Pay As You Earn - What happens when things go wrong? Pay As You Earn - What happens when things go wrong?

Pay As You Earn - What happens when things go wrong?
30 Jun 2015

Sometimes organisations discover that, for one reason or another, a mistake has been made and there is an underpayment of tax and National Insurance Contributions (NICs) with a corresponding error in the returns they have submitted to HMRC. The underlying reasons for the error could range from a simple mistake in the payroll to expenses fraud or possibly even a history of deliberate understatement of tax

The regime for penalties offers reductions where errors are brought to HMRC’s attention rather than HMRC finding these for themselves during a compliance or Know Your Customer review. As HMRC last year invested £1.1 billion in tackling non-compliance, it is becoming more likely that they will pick up errors than ever before. The use of technology and risk profiling has assisted them greatly.

Different circumstances call for different treatment. Specialist advice will enable the disclosure to be made to HMRC in the right manner, whether to local compliance or another office as appropriate. But why is it so important to manage any disclosure? This article will help you to understand the importance.

Are there downsides of making a disclosure to HMRC?

The only real downside is that if you have found a problem and you are considering making a disclosure it is likely to cost you money. Not only will the underpaid tax and NIC have to be settled but you could also have interest and penalties to pay as well. The time limits for assessment and claims changed in April 2010:

• HMRC cannot go back further than four years for tax (for NIC it remains six years) unless there is evidence of careless behaviour by the taxpayer.
• Where there is carelessness HMRC can go back six years and in the most serious cases of deliberate default, up to 20 years.

However, it should be remembered that the alternative could be far worse - if you do not make a disclosure. HMRC might find the error themselves. HMRC officers are told: ‘a review of compliance with obligations under the Pay As You Earn (PAYE) and NICs regulations should always be included as part of the risk assessment of the company’ (taken from HMRC manuals).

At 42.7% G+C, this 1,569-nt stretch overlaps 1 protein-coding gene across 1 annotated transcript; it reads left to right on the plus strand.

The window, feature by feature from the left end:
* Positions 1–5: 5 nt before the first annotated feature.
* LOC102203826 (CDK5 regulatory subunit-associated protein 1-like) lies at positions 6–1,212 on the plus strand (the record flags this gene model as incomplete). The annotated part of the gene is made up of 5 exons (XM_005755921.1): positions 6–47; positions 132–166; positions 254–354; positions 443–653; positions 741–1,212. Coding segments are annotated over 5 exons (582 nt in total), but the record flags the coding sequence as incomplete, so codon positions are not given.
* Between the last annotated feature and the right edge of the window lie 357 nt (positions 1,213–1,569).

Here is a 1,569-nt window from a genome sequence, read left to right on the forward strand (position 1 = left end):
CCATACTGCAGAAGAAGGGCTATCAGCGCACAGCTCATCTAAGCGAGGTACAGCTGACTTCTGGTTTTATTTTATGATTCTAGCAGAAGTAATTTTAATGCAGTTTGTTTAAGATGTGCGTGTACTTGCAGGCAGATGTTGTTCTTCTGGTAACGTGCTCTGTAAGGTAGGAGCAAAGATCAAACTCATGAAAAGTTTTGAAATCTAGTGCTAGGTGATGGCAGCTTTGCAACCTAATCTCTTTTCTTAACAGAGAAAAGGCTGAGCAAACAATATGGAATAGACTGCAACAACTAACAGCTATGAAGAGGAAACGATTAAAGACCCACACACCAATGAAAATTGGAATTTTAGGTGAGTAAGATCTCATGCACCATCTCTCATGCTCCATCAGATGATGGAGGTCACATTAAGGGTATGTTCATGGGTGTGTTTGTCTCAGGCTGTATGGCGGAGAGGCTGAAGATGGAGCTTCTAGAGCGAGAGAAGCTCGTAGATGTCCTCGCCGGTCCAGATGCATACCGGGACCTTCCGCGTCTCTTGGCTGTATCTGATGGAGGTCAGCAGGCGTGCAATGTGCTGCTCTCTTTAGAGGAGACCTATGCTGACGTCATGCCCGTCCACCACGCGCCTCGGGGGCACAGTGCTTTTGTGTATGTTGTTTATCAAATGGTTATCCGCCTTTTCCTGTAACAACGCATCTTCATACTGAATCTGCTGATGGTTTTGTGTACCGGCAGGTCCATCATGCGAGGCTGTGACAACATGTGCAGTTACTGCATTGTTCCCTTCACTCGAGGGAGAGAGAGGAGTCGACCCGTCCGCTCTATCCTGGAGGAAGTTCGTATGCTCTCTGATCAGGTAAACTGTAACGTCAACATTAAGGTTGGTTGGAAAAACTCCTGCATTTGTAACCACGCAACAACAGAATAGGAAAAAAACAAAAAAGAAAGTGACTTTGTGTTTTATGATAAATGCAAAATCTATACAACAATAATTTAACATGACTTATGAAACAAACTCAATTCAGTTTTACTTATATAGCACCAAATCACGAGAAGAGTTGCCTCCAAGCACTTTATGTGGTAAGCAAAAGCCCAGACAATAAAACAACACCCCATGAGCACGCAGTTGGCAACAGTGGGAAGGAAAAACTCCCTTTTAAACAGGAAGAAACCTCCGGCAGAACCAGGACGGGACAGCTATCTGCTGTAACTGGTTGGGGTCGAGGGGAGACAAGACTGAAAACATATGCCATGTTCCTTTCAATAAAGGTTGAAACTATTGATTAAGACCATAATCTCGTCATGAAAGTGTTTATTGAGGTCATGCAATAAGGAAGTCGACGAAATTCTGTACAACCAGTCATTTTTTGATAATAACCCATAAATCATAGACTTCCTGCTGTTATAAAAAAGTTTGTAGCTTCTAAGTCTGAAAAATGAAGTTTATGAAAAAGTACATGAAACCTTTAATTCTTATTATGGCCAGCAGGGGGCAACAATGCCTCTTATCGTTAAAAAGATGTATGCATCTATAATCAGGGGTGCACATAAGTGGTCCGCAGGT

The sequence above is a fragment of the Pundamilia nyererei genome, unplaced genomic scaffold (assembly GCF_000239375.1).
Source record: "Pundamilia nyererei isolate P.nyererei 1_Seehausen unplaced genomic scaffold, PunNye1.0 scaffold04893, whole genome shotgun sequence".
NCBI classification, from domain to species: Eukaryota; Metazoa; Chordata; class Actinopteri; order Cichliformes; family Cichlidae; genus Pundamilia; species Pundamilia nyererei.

What are the advantages of making a voluntary disclosure?

There are several advantages to an organisation making a disclosure when something has gone wrong and this is why many organisations take this route:

Reduced penalties

Organisations are rewarded for voluntary disclosures across the tax system rather than HMRC finding the errors. The penalty table below shows the difference between errors being ‘unprompted’ (voluntarily disclosed) and ‘prompted’ (HMRC discovered).

Being in control

Making a voluntary disclosure gives the employer and advisor much more control in how the situation is dealt with. For example, a good disclosure should include all the facts - how the errors were made and subsequently discovered, what changes are going to be made to make sure they do not happen again or at least how the risk will be managed in future. This might include:

• Addressing the issue that resulted in the underpayment arising
• Reviewing and making sure there are upto- date and robust policies in place
• Ensuring processes and procedures are now fit for purpose
• Making sure that no other errors or areas of concern are waiting to be discovered.

Again, this could help soften the penalties likely to be given, but also generally results in less intervention from HMRC. It also means that you are in control of the timing, this can help when you have many other normal dayto- day issues to deal with.

Negotiation

Where the issue is unclear it is far easier to negotiate a better settlement when errors or concerns have been raised with HMRC upfront. Negotiation may occur around the amount of the settlement (years under review, how it is calculated, actuals or estimates) and the penalties. Of course this can still be done after an HMRC review but often with less chance of success.